She itched. Itching led to scratching. Scratching exposed new flesh that was nothing like the shell that she now shed. Instead of scales, soft, pale, hairless skin encased her limbs. She stretched this strange new body. It was not a bad form, this, even though she was armor-less and vulnerable. Mokosh drew a deep breath and tried to produce fire. Her breath formed a cloud in front of her face. She squinted through its white glare and scowled. How was she to intimidate if all she could produce was white light? Who would bow down in front of her terrible glory if she was neither terrible nor glorious?

She folded her arms across her bare chest and then snorting in disgust. Even her chest was soft and lumpy. Gah! Who could live like this? In magic, form followed function. This form was obviously needful. But why? Had some wizard twiddled with the magic of this world? Who had done this to her? Mokosh sent her mind out looking for someone to blame for her untenable shape.

The world was Chaos. Where were the gods, to keep Chaos at bay? Where were the Guardians to fight back the Shadows? How had it come to pass that the shadow beings could dine so blatantly on the hearts and souls of men, severing their connection to the magic of the One Pattern?

Mokosh recoiled in dismay and looked down at her naked form. What could she do against such twisted Darkness in this form? Perhaps she did not understand this new shape. Perhaps the world would show her what she needed to know. She rose to her feet and stepped off the ledge and out into the turmoil built by a planet abandoned by its gods.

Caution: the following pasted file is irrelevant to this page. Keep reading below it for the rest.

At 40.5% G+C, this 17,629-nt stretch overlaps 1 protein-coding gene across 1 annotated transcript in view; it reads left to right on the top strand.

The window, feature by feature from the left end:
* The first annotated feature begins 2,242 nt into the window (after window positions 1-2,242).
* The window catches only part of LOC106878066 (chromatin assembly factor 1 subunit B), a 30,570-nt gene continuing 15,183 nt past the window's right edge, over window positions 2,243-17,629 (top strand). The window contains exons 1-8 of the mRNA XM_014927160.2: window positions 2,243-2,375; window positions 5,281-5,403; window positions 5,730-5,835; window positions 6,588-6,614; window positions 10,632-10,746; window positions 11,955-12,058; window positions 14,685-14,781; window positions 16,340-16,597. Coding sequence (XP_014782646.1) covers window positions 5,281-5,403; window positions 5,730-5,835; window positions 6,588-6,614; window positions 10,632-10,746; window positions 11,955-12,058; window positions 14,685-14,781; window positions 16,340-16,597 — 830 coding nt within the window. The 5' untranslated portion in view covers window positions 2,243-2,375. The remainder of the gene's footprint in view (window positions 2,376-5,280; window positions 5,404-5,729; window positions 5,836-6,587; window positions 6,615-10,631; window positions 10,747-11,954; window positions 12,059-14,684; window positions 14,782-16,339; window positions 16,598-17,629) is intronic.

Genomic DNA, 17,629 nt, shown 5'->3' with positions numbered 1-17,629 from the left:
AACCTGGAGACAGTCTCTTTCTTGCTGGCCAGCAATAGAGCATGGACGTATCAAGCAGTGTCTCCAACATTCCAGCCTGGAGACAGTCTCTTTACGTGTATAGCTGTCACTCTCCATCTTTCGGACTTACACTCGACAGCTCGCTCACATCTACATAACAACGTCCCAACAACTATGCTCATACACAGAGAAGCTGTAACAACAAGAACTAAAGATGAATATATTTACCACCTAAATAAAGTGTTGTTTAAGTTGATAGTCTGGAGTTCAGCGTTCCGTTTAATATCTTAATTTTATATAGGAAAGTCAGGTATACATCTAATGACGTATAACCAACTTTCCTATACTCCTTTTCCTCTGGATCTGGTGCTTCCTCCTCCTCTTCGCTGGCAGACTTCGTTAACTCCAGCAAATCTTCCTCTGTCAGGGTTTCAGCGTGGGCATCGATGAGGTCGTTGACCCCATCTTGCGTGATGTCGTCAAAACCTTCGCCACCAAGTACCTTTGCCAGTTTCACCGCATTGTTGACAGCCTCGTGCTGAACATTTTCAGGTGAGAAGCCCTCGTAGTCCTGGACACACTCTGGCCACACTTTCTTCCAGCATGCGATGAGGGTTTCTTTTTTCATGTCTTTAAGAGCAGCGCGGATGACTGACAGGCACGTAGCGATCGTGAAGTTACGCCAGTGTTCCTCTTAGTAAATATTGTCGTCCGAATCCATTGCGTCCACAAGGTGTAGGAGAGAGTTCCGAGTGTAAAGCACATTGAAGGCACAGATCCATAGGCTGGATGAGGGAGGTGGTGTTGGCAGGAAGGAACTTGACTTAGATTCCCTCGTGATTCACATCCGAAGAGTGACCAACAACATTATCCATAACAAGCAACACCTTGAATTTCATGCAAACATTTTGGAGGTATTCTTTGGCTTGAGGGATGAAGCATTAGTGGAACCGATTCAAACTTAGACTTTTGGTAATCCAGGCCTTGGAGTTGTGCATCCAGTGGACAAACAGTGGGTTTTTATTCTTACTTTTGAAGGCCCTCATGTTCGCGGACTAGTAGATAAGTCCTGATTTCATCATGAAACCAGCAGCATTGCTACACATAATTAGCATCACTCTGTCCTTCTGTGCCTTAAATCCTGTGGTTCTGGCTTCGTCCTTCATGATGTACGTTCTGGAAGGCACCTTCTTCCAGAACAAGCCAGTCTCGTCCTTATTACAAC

It was a fool’s mistake, she realized too late. Stepping into shadow was akin to diving head first into an acid pool. Mokosh screamed. Twisting around a corner of reality, she phased from dimension after dimension until her being healed and reformed. When she was ready, she produced a bubble of white light, stepped into its center and then phased back into the world poisoned by shadow.

Her shape reformed in the center of a great plaza teeming with humans, all of whom were in a great hurry going somewhere. Their mechanical beasts rumbled all around her, filling the air with their roars and making the earth under her feet vibrate with their ponderous passage. They seemed blind, these humans, seeing her, yet letting their eyes slide around her as if she did not exist. Mokosh tried to quash the despair rising in her heart.

How was she to shift this place if no one could see her?

A man stepped into her bubble of light and stumbled to a halt, blinking in obvious confusion. His eyes, sky colored, found her form  and widened.

“You are naked,” he said in surprise.

“Am I?” she asked, clothing herself with a thought.

The man closed his eyes tight and then opened them again. “You are beautiful. Why is your hair white?”

“Is it? I had not noticed,” she said, filling the bubble with as much light as she could muster. He staggered and nearly fell. She caught his hand as he flailed for balance and hissed in pain as the entirety of his life leaped through that connection and became a part of her flesh. She knew him. His name was Arkady. He was gloriously beautiful and in so much pain it made it hard to breath. She dropped her hand but it was too late. The connection had been made. She phased them both in and out of reality until the pain stopped.

“What have you done to me?” Arkady asked faintly.

“I have stolen you back. The shadows have one less acolyte.”

Arkady turned his head to watch the rest of his kind stream past their bubble. “But I am alone, now,” he said in protest.

Mokosh considered this. Then she expanded the bubble of light until it filled the plaza. Everyone it touched stopped in their tracks, lifted their noses to the wind as if they could smell an approaching storm, and then peered around at the faces in the crowd, looking for the source of their freedom.